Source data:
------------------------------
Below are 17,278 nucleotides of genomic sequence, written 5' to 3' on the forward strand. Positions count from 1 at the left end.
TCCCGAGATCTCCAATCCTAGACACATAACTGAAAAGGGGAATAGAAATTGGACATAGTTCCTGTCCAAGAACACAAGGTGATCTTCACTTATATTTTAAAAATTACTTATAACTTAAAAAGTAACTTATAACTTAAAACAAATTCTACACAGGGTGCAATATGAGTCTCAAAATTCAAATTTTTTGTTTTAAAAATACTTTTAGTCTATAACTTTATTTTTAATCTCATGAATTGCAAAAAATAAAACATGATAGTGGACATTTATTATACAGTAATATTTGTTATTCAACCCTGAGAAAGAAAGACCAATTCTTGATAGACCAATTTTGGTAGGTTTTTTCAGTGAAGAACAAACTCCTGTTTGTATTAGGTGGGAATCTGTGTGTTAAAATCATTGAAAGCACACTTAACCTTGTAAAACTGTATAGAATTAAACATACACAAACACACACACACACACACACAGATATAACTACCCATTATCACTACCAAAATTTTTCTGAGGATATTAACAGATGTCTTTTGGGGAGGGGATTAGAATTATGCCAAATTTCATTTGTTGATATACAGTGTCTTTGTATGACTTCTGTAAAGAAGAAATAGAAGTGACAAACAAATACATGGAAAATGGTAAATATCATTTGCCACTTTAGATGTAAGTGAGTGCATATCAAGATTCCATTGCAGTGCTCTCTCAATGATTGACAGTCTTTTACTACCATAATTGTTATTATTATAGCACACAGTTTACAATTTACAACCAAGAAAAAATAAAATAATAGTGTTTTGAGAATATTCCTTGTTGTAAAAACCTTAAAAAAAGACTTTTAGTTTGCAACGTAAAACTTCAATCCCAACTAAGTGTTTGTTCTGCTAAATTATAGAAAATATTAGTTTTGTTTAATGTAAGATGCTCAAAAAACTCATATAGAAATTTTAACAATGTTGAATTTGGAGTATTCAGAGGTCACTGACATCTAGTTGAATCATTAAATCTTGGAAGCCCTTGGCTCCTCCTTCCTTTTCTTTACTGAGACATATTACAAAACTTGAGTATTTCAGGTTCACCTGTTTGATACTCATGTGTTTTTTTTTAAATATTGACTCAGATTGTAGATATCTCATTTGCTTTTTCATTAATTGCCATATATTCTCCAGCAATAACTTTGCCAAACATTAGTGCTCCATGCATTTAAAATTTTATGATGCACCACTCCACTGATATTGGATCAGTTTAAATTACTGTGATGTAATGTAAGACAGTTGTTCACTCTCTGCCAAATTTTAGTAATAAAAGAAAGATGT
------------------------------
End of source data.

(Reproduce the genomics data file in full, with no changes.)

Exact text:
Below are 17,278 nucleotides of genomic sequence, written 5' to 3' on the forward strand. Positions count from 1 at the left end.
TCCCGAGATCTCCAATCCTAGACACATAACTGAAAAGGGGAATAGAAATTGGACATAGTTCCTGTCCAAGAACACAAGGTGATCTTCACTTATATTTTAAAAATTACTTATAACTTAAAAAGTAACTTATAACTTAAAACAAATTCTACACAGGGTGCAATATGAGTCTCAAAATTCAAATTTTTTGTTTTAAAAATACTTTTAGTCTATAACTTTATTTTTAATCTCATGAATTGCAAAAAATAAAACATGATAGTGGACATTTATTATACAGTAATATTTGTTATTCAACCCTGAGAAAGAAAGACCAATTCTTGATAGACCAATTTTGGTAGGTTTTTTCAGTGAAGAACAAACTCCTGTTTGTATTAGGTGGGAATCTGTGTGTTAAAATCATTGAAAGCACACTTAACCTTGTAAAACTGTATAGAATTAAACATACACAAACACACACACACACACACACAGATATAACTACCCATTATCACTACCAAAATTTTTCTGAGGATATTAACAGATGTCTTTTGGGGAGGGGATTAGAATTATGCCAAATTTCATTTGTTGATATACAGTGTCTTTGTATGACTTCTGTAAAGAAGAAATAGAAGTGACAAACAAATACATGGAAAATGGTAAATATCATTTGCCACTTTAGATGTAAGTGAGTGCATATCAAGATTCCATTGCAGTGCTCTCTCAATGATTGACAGTCTTTTACTACCATAATTGTTATTATTATAGCACACAGTTTACAATTTACAACCAAGAAAAAATAAAATAATAGTGTTTTGAGAATATTCCTTGTTGTAAAAACCTTAAAAAAAGACTTTTAGTTTGCAACGTAAAACTTCAATCCCAACTAAGTGTTTGTTCTGCTAAATTATAGAAAATATTAGTTTTGTTTAATGTAAGATGCTCAAAAAACTCATATAGAAATTTTAACAATGTTGAATTTGGAGTATTCAGAGGTCACTGACATCTAGTTGAATCATTAAATCTTGGAAGCCCTTGGCTCCTCCTTCCTTTTCTTTACTGAGACATATTACAAAACTTGAGTATTTCAGGTTCACCTGTTTGATACTCATGTGTTTTTTTTTAAATATTGACTCAGATTGTAGATATCTCATTTGCTTTTTCATTAATTGCCATATATTCTCCAGCAATAACTTTGCCAAACATTAGTGCTCCATGCATTTAAAATTTTATGATGCACCACTCCACTGATATTGGATCAGTTTAAATTACTGTGATGTAATGTAAGACAGTTGTTCACTCTCTGCCAAATTTTAGTAATAAAAGAAAGATGT